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Kanak legends of the bonhomme de Bourail

Historic site and monument, Historic patrimony in Bourail
  • The presence of the Bonhomme de Bourail is deeply rooted in the local landscape and culture, as it is an integral part of the region's Kanak legends.

  • The bonhomme de Bourail is an emblem of the region, not only because of its characteristic shape, well known to Caledonians, but also because it is a place of legend for the Kanak people. The Orôê and Neku languages, spoken in the Ajië-Aro cultural area, have given the names "Dixèlè" and "Poyâxè" to the Roche Percée and the bonhomme de Bourail. According to Melanesian tradition, an opening beside the bonhomme serves as a passageway for the dead to reach the realm of the dead. To reach the...
    The bonhomme de Bourail is an emblem of the region, not only because of its characteristic shape, well known to Caledonians, but also because it is a place of legend for the Kanak people. The Orôê and Neku languages, spoken in the Ajië-Aro cultural area, have given the names "Dixèlè" and "Poyâxè" to the Roche Percée and the bonhomme de Bourail. According to Melanesian tradition, an opening beside the bonhomme serves as a passageway for the dead to reach the realm of the dead. To reach the realm of the dead, they plunge down from the cliff from the ancient belvedere, before joining their ancestors in the waves. According to Kanak legends, the bonhomme de Bourail is the guardian of paradise, responsible for welcoming the dead into the other world.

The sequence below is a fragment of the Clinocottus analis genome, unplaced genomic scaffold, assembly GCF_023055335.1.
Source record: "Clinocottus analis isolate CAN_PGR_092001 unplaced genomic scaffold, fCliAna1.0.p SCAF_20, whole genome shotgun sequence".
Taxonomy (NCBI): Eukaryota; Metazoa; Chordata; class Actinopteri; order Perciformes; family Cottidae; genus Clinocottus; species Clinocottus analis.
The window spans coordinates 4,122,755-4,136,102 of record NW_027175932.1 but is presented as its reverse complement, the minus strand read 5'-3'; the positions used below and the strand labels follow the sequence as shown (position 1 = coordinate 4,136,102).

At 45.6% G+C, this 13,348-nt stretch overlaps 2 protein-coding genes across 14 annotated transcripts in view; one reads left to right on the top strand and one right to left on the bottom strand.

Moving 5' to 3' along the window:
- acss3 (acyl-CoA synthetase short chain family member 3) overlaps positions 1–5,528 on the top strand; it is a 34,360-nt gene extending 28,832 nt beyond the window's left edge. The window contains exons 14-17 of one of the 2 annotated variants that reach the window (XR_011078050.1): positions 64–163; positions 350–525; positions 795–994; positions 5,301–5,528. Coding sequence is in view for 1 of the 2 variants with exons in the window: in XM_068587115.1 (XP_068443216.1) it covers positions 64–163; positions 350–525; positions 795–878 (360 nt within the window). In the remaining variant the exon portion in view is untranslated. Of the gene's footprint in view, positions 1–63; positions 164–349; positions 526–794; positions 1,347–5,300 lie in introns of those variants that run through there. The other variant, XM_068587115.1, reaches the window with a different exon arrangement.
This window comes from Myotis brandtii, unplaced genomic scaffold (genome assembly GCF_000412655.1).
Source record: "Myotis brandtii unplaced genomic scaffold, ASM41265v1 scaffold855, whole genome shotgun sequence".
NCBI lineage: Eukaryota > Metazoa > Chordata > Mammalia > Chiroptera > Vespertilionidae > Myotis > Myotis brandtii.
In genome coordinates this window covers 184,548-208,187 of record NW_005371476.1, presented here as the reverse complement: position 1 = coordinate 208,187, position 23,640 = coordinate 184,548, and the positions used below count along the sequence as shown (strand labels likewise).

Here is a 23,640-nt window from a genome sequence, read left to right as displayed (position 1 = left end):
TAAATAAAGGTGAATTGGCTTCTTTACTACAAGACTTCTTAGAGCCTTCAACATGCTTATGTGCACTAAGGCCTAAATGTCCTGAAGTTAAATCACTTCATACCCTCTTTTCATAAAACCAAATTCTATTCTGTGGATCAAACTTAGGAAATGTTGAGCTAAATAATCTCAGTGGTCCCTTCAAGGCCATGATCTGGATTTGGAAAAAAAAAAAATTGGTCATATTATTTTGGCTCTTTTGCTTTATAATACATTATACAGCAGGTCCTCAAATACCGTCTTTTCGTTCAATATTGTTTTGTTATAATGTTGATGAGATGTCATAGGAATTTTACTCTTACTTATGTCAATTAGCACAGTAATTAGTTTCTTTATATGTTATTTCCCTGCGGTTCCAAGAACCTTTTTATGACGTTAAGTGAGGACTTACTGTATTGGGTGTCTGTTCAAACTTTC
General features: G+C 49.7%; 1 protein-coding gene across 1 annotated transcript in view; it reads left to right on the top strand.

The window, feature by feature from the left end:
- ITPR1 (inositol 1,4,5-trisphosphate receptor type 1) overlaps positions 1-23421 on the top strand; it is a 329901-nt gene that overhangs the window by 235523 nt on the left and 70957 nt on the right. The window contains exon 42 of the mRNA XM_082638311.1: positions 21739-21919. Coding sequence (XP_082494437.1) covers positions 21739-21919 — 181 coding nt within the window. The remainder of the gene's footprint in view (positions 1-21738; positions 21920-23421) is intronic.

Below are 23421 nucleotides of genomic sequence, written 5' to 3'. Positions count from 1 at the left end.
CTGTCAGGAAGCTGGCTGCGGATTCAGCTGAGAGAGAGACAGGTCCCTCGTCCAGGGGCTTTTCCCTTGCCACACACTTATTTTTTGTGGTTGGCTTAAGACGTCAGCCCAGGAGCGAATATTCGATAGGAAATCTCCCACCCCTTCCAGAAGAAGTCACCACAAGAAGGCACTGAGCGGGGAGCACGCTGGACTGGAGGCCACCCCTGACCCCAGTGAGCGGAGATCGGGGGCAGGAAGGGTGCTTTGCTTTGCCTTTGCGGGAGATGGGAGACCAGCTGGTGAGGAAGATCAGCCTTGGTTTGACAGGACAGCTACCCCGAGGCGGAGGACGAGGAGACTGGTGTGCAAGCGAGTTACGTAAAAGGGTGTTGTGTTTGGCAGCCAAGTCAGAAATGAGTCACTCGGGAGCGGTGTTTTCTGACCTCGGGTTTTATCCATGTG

• Environment
    • Waterside
    • Beach within 300 m
    • Sea view
  • Spoken languages
    • French
Services
  • Equipment
    • Car park
    • Free car park
  • Services
    • Pets welcome
      • During the large-headed turtle egg-laying season (November-February), dogs are forbidden on Roche Percée beach and Tortoise Bay to avoid disturbing the turtles or destroying their nests.
Openings
Openings
  • All year 2024
    Open Everyday
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